Lara Logan's '60 Minutes' Benghazi Report Gets Her A Leave Of Absence

It seems that using dishonest sources to peddle fringe right-wing conspiracy theories doesn’t fly as “news." Following her disgraced 60 Minutes report on Benghazi, which aired in October but was subsequently found to be riddled with inaccuracies, CBS correspondent Lara Logan and her producer, Max McClellan, have both been asked to take a leaves of absence from the network.

The 60 Minutes report, which centered around the 2011 attacks on the American embassy in Libya, drew tons of criticism after it aired, for a lot of reasons. To start, it was highly sensationalized but didn’t contain much in the way of new information about the attacks. More significantly, it was soon revealed that the source whose testimony formed the crux of the report, a British security contractor named Dylan Davies, was lying about most of what he said. The incident led many to question 60 Minutes’ vetting policy, worries that grew after word got out that CBS was also seeking to publish a book by Davies about the incident.

The network subsequently launched an internal investigation to determine what went wrong, and according to documents obtained by Huffington Post, CBS News chairman Jeff Fager has asked Logan and McClelllan to take a leaves of absence. Fage wrote:

There is a lot to learn from this mistake for the entire organization. We have rebuilt CBS News in a way that has dramatically improved our reporting abilities. Ironically 60 Minutes, which has been a model for those changes, fell short by broadcasting a now discredited account of an important story, and did not take full advantage of the reporting abilities of CBS News that might have prevented it from happening.

As a result, I have asked Lara Logan, who has distinguished herself and has put herself in harm’s way many times in the course of covering stories for us, to take a leave of absence, which she has agreed to do. I have asked the same of producer Max McClellan, who also has a distinguished career at CBS News.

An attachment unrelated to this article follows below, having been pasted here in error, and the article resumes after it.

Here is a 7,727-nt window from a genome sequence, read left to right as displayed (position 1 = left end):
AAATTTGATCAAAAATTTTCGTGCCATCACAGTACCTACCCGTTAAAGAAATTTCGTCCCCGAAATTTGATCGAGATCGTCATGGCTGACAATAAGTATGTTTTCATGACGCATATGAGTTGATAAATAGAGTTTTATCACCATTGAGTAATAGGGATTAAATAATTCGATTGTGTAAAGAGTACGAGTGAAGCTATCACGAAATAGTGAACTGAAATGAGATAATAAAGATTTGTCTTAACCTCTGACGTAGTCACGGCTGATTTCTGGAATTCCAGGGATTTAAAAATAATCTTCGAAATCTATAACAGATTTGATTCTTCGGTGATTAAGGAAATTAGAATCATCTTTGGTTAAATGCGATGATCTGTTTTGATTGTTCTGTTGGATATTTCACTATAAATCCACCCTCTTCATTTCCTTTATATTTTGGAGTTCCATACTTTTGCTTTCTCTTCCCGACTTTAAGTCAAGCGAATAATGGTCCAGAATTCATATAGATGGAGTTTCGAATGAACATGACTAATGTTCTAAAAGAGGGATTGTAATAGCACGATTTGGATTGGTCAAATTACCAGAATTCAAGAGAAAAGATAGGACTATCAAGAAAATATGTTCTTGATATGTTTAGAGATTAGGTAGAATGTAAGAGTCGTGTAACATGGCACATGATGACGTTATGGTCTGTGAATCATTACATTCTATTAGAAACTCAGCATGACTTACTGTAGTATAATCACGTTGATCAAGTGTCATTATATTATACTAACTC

As Executive Producer, I am responsible for what gets on the air. I pride myself in catching almost everything, but this deception got through and it shouldn’t have.

CBS ultimately retracted the report, and Logan, the network’s chief foreign affairs correspondent, apologized for it. But even Logan’s apology was criticized, as it didn’t offer any explanation as to why the network violated standard journalistic protocol by relying on a single source for a story, nor why it failed so spectacularly at verifying that source’s testimony before airing the report.

[Embed]

The results of the network’s internal report on the episode represent a slightly more honest mea culpa, with Fager outlining in detail how exactly the network erred in its reporting. Fager also admits that there was a conflict of interest in both the book that CBS planned to publish and in Logan herself:

--In October of 2012, one month before starting work on the Benghazi story, Logan made a speech in which she took a strong public position arguing that the US Government was misrepresenting the threat from Al Qaeda, and urging actions that the US should take in response to the Benghazi attack. From a CBS News Standards perspective, there is a conflict in taking a public position on the government’s handling of Benghazi and Al Qaeda, while continuing to report on the story.

--The book, written by Davies and a co-author, was published by Threshold Editions, an imprint of Simon & Schuster, part of the CBS Corporation. 60 Minutes erred in not disclosing that connection in the segment.

Of course, that’s not exactly an explanation as to why the report proceeded despite these conflicts of interest, but at least the network isn’t trying to sugarcoat where and how it went wrong.

This most recent episode is the latest twist in Logan’s perpetually-evolving, often contradictory reputation as a news journalist. While reporting on the ground in Egypt during the 2011 revolution that led to the ouster of President Hosni Mubarek, Logan was brutally raped by a mob of protesters. She told the story of her attack in graphic detail on 60 minutes, and spent four days in the hospital afterwards for cuts, bruises, and internal tearing. In addition to the fact that she suffered enormously for the cause of journalism, Logan was praised for speaking drawing attention to the problem of female journalists being sexually assaulted while reporting abroad, a rarely addressed but sadly common phenomena.

And yet Logan’s reporting methods, along with her basic journalistic philosophy, have also been called into question by her peers. When Michael Hastings reported some incendiary remarks made by General Stanley McChrystal in 2010, remarks that ultimately got McChrystal fired, Logan said that good reporters shouldn’t make the U.S. military look bad, and criticized Hastings for violating the general’s trust. Many journalists subsequently pointed out that, contrary to Logan’s claims, acting as a mouthpiece for the Pentagon doesn’t constitute good reporting, and is indeed contrary to the entire spirit of a free press.